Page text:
Rarely could any volume better illustrate the evil and utterly bankrupt nature of the Third Reich’s “racially pure” population policy than Treblinka: A Survivor’s Memory, Chil Rajchman’s chilling and posthumously published memoir.
Rajchman’s story, now available in paperback, and collected here with Vasily Grossman’s The Hell of Treblinka is, in the words of Samuel Moyn’s preface, “an incisive depiction of how the Nazis organised the destruction of millions of human beings” in its concentration camps. It is impossible to disagree.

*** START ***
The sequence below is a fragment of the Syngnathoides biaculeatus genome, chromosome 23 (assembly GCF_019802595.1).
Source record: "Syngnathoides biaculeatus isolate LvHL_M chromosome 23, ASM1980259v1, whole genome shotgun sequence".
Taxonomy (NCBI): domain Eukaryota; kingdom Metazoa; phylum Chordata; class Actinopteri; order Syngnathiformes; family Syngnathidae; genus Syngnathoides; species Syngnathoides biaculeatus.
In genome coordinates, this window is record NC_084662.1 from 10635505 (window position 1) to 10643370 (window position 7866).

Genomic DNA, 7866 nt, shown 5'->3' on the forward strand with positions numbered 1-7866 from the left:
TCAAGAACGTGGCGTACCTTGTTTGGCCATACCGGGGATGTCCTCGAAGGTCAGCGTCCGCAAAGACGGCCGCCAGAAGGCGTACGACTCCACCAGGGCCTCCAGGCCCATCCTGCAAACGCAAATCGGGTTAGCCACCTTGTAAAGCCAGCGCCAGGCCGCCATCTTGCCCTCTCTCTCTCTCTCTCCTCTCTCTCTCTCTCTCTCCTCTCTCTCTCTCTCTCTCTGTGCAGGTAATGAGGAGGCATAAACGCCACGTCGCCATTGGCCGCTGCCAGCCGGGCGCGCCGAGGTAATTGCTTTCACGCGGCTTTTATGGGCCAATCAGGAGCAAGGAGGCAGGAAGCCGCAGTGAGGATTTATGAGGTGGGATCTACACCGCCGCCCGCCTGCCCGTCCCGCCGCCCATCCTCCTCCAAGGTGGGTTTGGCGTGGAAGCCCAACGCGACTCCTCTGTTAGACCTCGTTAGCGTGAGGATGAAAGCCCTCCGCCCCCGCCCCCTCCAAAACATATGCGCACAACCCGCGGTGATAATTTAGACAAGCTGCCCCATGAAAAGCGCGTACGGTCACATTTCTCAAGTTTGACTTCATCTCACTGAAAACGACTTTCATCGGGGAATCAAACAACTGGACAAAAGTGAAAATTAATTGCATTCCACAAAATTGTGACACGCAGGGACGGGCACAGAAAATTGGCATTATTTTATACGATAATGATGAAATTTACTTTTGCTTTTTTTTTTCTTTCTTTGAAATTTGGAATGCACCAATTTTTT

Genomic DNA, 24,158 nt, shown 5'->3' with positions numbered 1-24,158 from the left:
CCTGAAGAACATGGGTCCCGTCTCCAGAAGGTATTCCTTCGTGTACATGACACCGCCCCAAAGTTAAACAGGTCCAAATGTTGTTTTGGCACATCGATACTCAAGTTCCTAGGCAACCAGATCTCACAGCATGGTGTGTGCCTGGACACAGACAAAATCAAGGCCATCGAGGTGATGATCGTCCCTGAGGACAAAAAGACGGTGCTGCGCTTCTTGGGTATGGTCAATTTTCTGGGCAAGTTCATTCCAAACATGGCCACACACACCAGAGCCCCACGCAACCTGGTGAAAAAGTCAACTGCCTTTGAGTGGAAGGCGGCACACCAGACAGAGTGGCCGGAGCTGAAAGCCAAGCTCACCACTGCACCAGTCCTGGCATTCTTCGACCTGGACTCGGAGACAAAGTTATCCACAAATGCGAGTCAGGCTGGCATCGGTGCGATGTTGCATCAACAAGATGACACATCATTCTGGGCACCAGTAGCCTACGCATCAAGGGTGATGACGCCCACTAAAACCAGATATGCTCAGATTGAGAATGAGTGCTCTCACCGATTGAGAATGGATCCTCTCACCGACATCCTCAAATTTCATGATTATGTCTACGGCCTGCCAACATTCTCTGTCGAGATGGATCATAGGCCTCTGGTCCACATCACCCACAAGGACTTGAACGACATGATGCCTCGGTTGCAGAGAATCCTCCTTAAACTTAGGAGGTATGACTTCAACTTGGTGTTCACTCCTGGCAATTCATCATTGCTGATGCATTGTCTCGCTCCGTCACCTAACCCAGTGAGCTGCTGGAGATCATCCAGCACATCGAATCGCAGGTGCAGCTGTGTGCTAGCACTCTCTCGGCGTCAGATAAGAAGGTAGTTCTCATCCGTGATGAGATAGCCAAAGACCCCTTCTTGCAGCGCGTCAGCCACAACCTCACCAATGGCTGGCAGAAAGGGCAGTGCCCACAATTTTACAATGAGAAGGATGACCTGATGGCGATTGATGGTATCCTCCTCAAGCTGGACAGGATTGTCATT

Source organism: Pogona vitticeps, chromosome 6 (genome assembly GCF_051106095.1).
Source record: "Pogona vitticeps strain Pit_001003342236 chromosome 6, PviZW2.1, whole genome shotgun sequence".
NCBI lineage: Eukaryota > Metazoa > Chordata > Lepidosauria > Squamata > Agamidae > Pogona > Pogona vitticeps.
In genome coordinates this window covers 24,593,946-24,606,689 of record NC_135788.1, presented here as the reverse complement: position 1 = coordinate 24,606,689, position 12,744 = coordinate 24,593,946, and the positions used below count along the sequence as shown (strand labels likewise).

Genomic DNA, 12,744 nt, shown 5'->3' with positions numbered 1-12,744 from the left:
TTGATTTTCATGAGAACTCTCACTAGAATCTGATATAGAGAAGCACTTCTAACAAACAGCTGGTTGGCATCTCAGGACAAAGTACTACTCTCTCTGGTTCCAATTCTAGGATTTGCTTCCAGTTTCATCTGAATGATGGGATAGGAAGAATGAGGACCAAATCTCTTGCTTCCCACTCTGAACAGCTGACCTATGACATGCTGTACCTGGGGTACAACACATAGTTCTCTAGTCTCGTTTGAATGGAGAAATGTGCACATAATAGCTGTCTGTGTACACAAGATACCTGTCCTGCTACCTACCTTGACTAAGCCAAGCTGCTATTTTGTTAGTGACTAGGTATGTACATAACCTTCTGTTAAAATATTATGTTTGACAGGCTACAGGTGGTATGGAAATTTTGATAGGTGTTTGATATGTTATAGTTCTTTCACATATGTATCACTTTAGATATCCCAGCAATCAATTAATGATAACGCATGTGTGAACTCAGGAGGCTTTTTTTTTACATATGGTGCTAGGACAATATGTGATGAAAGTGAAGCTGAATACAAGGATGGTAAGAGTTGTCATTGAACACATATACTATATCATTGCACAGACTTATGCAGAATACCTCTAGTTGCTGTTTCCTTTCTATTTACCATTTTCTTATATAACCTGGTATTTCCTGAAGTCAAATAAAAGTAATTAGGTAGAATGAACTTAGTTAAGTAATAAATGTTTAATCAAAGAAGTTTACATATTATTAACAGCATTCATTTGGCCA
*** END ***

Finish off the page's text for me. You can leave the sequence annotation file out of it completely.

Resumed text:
Sent to Treblinka (and to his death) in 1942, Rajchman escapes execution but is instead deployed first as a corpse carrier and then a puller of teeth, required to extract gold from the mouths of the dead to fuel the creaking Nazi war effort.
It is the utterly dehumanised and sparse nature of his prose that is most disturbing and, indeed, most compelling: “The work proceeds without hindrance,” he informs us. “The whole transport is disposed of in an hour; several thousand people have been gassed.”
Rajchman would later escape the slaughterhouse and lived until 2004. In death, his legacy is a disturbing portrait of a terrible war.